National

Being black in the DA

Mandy Rossouw

Being a person of colour in the DA is not for sissies. Mandy Rossouw talks to some party members.

In 2000 when Mpowele Swathe started the first branch of the Democratic Party in his home village outside Mokopane, Limpopo, his former comrades in the ANC threatened to burn down his parents’ house.

“They told me: Swathe, you’re lost. You are selling us to the white people,” he recounts during an interview in his plush office in the Marks Building at Parliament, where he serves as shadow minister of rural development and reform.

Swathe’s story echoes that of a significant number of black Democratic Alliance leaders who had to face tough criticism when they switched loyalties from the ANC.

Technically the DA has not been an all-white party since the first democratic elections in 1994, when its present federal chairperson, Joe Seremane, became one of the first black recruits to the then Democratic Party. But perceptions persist.

Few, however, had to face the delegation that was sent to Western Cape housing minister Bonginkosi Madikizela. His aunt, Winnie Madikizela-Mandela, dispatched two messengers to “talk some sense into me”.

It was shortly before the 2006 local government elections and Madikizela and a group of local leaders had broken away from the ANC to contest their wards as independent candidates. He joined the DA in 2008 after a short stint at the United Democratic Movement. “They [Madikizela-Mandela’s messengers] told me what I was doing was very damaging to the ANC, but it was too late.”

The votes drawn by the independent candidates were sufficient to topple the ANC’s rule in the City of Cape Town for the first time and pave the way for DA leader Helen Zille to become mayor.

The DA’s attempts to draw votes from black communities have had mixed results. The party suffered a major blow during the floor-crossing period in 2005 when DA MPs Dan Maluleke, Richard Ntuli, Enyinna Nkem-Abonta and Bheki Mnyandu defected to the ANC. None of them, however, returned to Parliament after the 2009 elections.

Swathe, who was a close friend of these MPs, still remembers their comments at a press conference following their defections: “They were saying the DA was racist and all that, but when they were in the party they never raised that. Not even in our private talks. They never said a word.”

Some say the party is still bruised from that experience and DA members are suspicious of new black members who become leaders.

Swathe himself says the party is plagued by black people who are there to get positions. “I don’t like using my colour to get positions.”

What does he think of people such as Madikizela, who officially joined the party only last year and holds no position in party structures, yet has been elevated to a provincial ministerial position?

Swathe remains diplomatic.

“In the DA people get opportunities based on merit. They can’t give you positions just because you’re black. If a person has the skills and they are able to deliver, it is fine.”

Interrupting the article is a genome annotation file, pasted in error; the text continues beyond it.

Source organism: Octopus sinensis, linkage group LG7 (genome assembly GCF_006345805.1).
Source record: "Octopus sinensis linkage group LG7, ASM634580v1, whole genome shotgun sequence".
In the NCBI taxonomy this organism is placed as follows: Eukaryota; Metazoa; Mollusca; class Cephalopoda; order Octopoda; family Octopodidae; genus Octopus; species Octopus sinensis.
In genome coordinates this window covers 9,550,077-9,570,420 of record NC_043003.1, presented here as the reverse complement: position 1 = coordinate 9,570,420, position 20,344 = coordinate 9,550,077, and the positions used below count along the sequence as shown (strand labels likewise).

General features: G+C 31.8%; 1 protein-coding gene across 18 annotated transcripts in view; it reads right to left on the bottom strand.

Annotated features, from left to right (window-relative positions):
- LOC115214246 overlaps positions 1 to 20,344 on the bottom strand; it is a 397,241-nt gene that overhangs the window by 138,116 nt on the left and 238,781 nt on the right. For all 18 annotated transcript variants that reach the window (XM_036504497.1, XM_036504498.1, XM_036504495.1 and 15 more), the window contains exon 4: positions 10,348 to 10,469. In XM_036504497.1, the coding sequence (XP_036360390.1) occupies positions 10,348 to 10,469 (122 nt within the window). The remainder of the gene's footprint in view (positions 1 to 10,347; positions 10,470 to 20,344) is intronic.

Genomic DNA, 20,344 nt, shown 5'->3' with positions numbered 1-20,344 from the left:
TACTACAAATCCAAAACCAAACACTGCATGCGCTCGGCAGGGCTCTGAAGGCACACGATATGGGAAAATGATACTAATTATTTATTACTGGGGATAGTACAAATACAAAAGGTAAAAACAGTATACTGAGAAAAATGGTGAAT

One of these people is the 29-year-old Lindiwe Mazibuko from KwaZulu-Natal, who started working for the party two years ago as a researcher, then as parliamentary media officer and now serves as the deputy shadow minister of communications.

She has also been given the powerful position of national spokesperson for the party, one of her predecessors being Zille herself.

This rising star in the party has impressed her colleagues, but she has found the conservative nature of some parts of the party problematic. Mazibuko admits she was “uncomfortable” with the DA’s objection to changing the name of the capital, Pretoria, to Tshwane.

Her entrance into the party was met with overwhelmingly positive support, although numerous white people were surprised that she was “so eloquent”.

Does she think her skin colour helped her to become party spokesperson? “Yes, of course! I understand that it must be one of the reasons and I have no problem with this. The DA should be communicating its diversity and I think I’m capable of doing the job.”

Her colleagues concur. “She is so clever it is scary. You should see her in caucus,” a white male MP tells me in the corridor. Already she is touted as a future leader of the party.

Shortly after the elections Mazibuko got into the same lift at Parliament as an ANC MP who told her she must “start thinking about coming home”.

“But my personal project is to build a credible opposition and the DA ­ideology chimes with me most.”

Although the DA does not compel its black members to do constituency work in black communities, some choose to do so, says Khume Ramulifho, DA youth leader and member of the Gauteng legislature.

“You would have a better understanding of township life, you understand the issues there. Those who want to be allocated to black areas, that’s because it is where they feel they can express themselves.”

Although Ramulifho feels the party needs black representatives to change the perception that the DA is a party for whites, it is no free lunch for blacks.

“We are not going to reserve spaces for black people. Contestation will never be on a racial basis: it is about what kind of person you are.”

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